ever known, but six or seven cents
per pound is regarded as a high price
and one at which the producer can
make a big profit. Farmers are ar
ranging to increase their output of
hogs and this is destined to become a
great hog country in the next few
years. Local dealers say they are
selling more than the usual amount
of hot; fencing Ibis" spring, while a
large acreage of alfalfa and other
pasture grasses is being planted.
Although farmers have; been sell
ing considerable wheat of late, there
Is still a large amount in the coun
try tributary to Pullman, the amount
being estimated at from 100,000 to
125,000 bushels. As farmers will
have to pay taxes on this in addi
tion to the drop of from ,",0 to 40
cents per bushel, those who held for
higher prices are doomed to tie
heavy losers. Oats and barley have
dropped in sympathy wit wheal.
hilt, the decline litis Hot been quite
so heavy, Tie- low prices of grain now
prevailing may have the effect of re
during lie- acreage of spring grain
to be sown.
A Few Old Friends.
When the Damrosch orchestra
makes its appearand' in our city,
May 27, in connection with the sth
annual musical celebration of the
Washington State College, the com
ing week, we shall greet a group of
old friends who have faithfully fol
lowed the' great conductor in his
triumphal rounds of the United
states for quite a number of years.
There Is thai unsurpassed group of
French wind-wind players — George
Barrere, first flute, Leon i ,eroj . first
clarinet, Auguste Me ma rd, first bas
soon, who have been with him over
five years. But the ie are compara
tively new comers when we think of
the two concert ineistcrs—David
Mannes and Alexander Saslavsky—
who in eighteen years have worked
their way from the last, to l In-lir
desk of the violin sections; Ludwig
Miinoly, first bass, Las been there
twenty years; Rudolph Hi siand,
head of the second violins, is serv
ing his nineteenth year under Walter
Damrosch. Hans Goettlcb, besides
filling hi. position as percussion In
strumentalist, has officiated as li
brarian for about sixteen years.
FARM TRAINS I
FIX SCHEDULE
Demonstration Trains W'
Visit Many Point* in the If
Northweat 1$
1
The State College Experiment stsfj
'ion. in conjunction with the official-'-'
"'" li"' O. R. & N. road will conducf';
its first farm demonstration trail !
over the lines of the O. R. & X. com!*
many immediately following th,
close of the college year. The sched
ule for the train has been arranged.
by Professor It. W. Thatcher, head
'"" II". department of agriculture at]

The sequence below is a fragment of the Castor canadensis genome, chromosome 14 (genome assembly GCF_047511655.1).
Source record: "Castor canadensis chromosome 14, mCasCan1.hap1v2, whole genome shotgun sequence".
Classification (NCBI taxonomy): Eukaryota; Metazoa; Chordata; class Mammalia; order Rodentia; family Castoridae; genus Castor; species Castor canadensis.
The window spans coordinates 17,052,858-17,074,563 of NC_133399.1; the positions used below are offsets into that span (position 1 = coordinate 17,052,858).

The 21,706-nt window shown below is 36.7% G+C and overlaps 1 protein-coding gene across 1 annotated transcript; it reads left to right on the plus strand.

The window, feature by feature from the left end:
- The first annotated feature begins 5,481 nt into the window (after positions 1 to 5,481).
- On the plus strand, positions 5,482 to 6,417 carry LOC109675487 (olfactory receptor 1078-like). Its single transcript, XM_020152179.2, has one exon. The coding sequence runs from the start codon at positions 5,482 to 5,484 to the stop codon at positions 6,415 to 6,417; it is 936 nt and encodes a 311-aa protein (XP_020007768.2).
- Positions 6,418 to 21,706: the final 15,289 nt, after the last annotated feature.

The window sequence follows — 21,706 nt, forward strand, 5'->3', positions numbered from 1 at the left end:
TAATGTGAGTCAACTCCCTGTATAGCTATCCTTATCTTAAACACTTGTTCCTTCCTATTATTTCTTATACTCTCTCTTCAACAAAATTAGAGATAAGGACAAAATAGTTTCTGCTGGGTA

\V. S. C. and director of the experi
ment station, and is now in the hands
of the officials of the railroad com
pany.
The train will leave Pullman on
June 20, spending the morning in
Colfax and Elberton, and the after
noon at Garfield and Farmlngton.
The train will then proceed to Te
koa where the night will be spent.
The remainder of the schedule will
he as follows:
June 21 — Rockford in the morn
ing; Fairfield and Latah in the af
ternoon and a full early evening at
Tekoa.
June 22— Thornton in the morn
ing; SI. John and Winona in the af
ernoon; La Crosse, evening.
June 22 —Wallula, morning; Tou
chet, and Walla Walla afternoon;
Prescotl and Dayton evening.
June 24 —Turner, morning; Day
ton and Huntsvillo, afternoon; re
turning to Pullman, arriving late in
the evening.
A second train will leave Pullman
on July sth, over the Northern Pa
cific and will include the I'alouse
and Big Bend sections. Fortius train
the following schedule litis been ar
ranged :
•Inly 5— I'alouse, morning; Bel
mont and Oakesdale, afternoon; Ro
salia in the evening.
July 6 — Plaza and Spangle, morn
ing; Cheney, afternoon; Medical Lake
afternoon and evening,
July 7— Deep Creek, morning;
Reardan and Davenport, afternoon;
Wilbur, evening.
July B—Coulee City, morning;
Hartline and Aim Ira, afternoon; Go
van, evening.
•Inly 9, — Hind, morning; Uitz
vllle, afternoon, then returning to
Pullman.
Show Labor Saving Devices.
Both these trains will carry diver
sified farming demonstrations and a
full staff of lecturers on industrial
topics. Features now being arranged
are the farm electrical appliances,
the milking machine and the home
manufacture of concrete fence posts.
The carload of prize live stock
which will form a part of the exhibit,
on both trains is now on the college
farm.
The lecturer topics will bo "Im
proved Methods of Soil Tillage."
"Better Live Stock," "Summer Man
agement of the Orchard," and a new
feature from the lecture platform of
the trains will be the lecture for Hie
farm wife on "Home Conveniences."
Nelson Runs Fast Hundred. - N
The annual Junior track meet
was held at the Stale College Satur- '
day afternoon. The meet was for
I the four collegiate classes of W. 8.
C, and was won by the Freshman
class with a total of 81 1-2 points,
A feature of the meet was a special v.
hundred yard dash between Jack Nel
son, the crack college sprinter, and
Lowery and Stone. The two latter
were given .< lead of six yards and
wore easily beaten by Nelson in the
fast time of V I-.', seconds. [/
' '" ' " ' - ——— ■
Pally ill La Folleltc'H.
Wednesday night the Cushman de
bating society of tin- Pullman high
school, gave a party at the home of
Mr. and Mrs. W. L. La Follette, in
honor of the Lincoln debating society.
The party was well .Mended, there
being about SO guests present. Tlie
evening was spent villi music, games
and refreshmi nts.
Go to Duthie's for shingles and
cement, at 907 Grand street. 30tf